MUSC psychiatrist involved in testing new postpartum depression pill calls its approval a big deal

August 08, 2023
Woman with long brown hair wearing a suit stands in front of windows looking at a manila folder.
Dr. Connie Guille says the new postpartum medication only needs to be taken for two weeks and patients' symptoms improve significantly during that time. Photo by Son Nguyen

MUSC Women’s Health psychiatrist Connie Guille, M.D., is thrilled to see that a postpartum depression pill she was involved in testing in a clinical trial is about to come on the market. Zurzuvae recently earned approval from the Food and Drug Administration.

“It's so exciting to see something that is specific and responsive to this population's needs and can improve women’s health within a very short period of time.”

Guille, director of the Women’s Reproductive Behavioral Health Division and a professor in the departments of Psychiatry and Behavioral Sciences and Obstetrics and Gynecology at the Medical University of South Carolina, called that quick action a big deal.

“Typically we are prescribing an SSRI that can take six to eight weeks to work and needs to be taken daily for at least nine to 12 months,” she said, referring to the most common type of antidepressant. “But this medication is taken for only 14 days and patients’ symptoms significantly improve during this time. It's a completely different class of medication,” she said. 

“It's designed around the mechanism that we think is one of the underlying causes of postpartum depression. Typically in pregnancy, your progesterone and metabolite, allopregnanolone, increase by about 50-fold and then drop precipitously within the first couple days following delivery.”

In some women, that drop triggers a problematic response. “It affects your brain’s main inhibitory neurotransmitter system, and for a subgroup of people, they can start to experience significant dysphoria and anxiety and develop postpartum depression. The medication is a compound of allopregnanolone that is designed to target that neurotransmitter system,” Guille said.

Guille was also involved in testing the pill’s precursor, a three-day continuous IV infusion called Zulresso, which required that the patient remain in a health care facility to be monitored throughout the entire 60-hour treatment. She said the pill is much easier to use. “It’s taken once a day at home for women with postpartum depression.”

This type of depression affects a significant number of women. “Postpartum depression is the most common complication of pregnancy and childbirth. Estimates vary, but we typically say somewhere between 15 and 20% of women will experience this over pregnancy or the postpartum year,” Guille said.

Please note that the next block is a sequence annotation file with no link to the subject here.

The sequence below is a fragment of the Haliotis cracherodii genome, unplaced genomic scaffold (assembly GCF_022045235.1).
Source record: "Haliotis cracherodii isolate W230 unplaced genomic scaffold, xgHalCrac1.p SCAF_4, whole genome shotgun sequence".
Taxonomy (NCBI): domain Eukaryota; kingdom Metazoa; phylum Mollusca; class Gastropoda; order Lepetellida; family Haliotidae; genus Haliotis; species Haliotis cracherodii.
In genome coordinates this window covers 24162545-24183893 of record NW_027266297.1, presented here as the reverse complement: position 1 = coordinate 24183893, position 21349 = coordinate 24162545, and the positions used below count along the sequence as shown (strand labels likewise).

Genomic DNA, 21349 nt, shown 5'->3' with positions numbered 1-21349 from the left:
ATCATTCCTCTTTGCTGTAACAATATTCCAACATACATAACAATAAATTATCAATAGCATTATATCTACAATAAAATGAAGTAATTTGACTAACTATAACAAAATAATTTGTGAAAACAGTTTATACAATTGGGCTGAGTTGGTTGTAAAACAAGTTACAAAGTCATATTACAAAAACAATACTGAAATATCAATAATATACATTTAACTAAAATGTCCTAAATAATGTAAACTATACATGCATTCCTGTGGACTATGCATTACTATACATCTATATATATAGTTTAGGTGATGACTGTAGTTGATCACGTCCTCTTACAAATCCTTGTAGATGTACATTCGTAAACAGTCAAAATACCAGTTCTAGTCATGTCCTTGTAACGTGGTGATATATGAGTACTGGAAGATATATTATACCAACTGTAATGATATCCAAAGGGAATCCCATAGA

That complication is a serious concern. “Mental health conditions are the leading cause of maternal mortality by suicide and drug overdose. Untreated postpartum depression is costly and associated with an increased risk for behavioral, academic and mental health problems in children. This is not just women experiencing a bad day or a bad mood. This is a significant public health problem that has long-term implications for women’s health and children’s development.”

Guille elaborated on the symptoms. “Most commonly, what women will start to experience is a change in their mood. They’ll feel sad, irritable, not interested in anything. They don't feel pleasure from anything. And then also can feel really anxious and on edge where lots of worries can occur that are disproportional to the situation,” she said.

“A lot of times people experience feelings of worthlessness like they're not a good enough person or a good enough mom. They can also see changes in their sleep and appetite. And often, women can experience suicidal thoughts of wanting to die or wishing that they were not here.”

Guille said women who think they may have postpartum depression should take that concern seriously. “You should call your doctor, but I would also direct them to Postpartum Support International. PSI has a 24 hour a day, seven day a week maternal mental health support hotline. So you could call or text this number and you're going to talk to somebody who is well-versed in maternal mental health and can help you also navigate resources in your state for where you could find treatment.”

The number for Postpartum Support International is 1-800-944-4773. You can call or text the word “help” to that number.

While she’s pleased to see Zurzuvae headed to the market, Guille said more research is needed. “The one downside is that we don't have any data on breastfeeding in this medication yet. So we have to be cautious around that. And we also have to be really cautious around any other medications that they might be taking that are sedating. But otherwise, we're really optimistic in terms of improving treatment for postpartum depression.”

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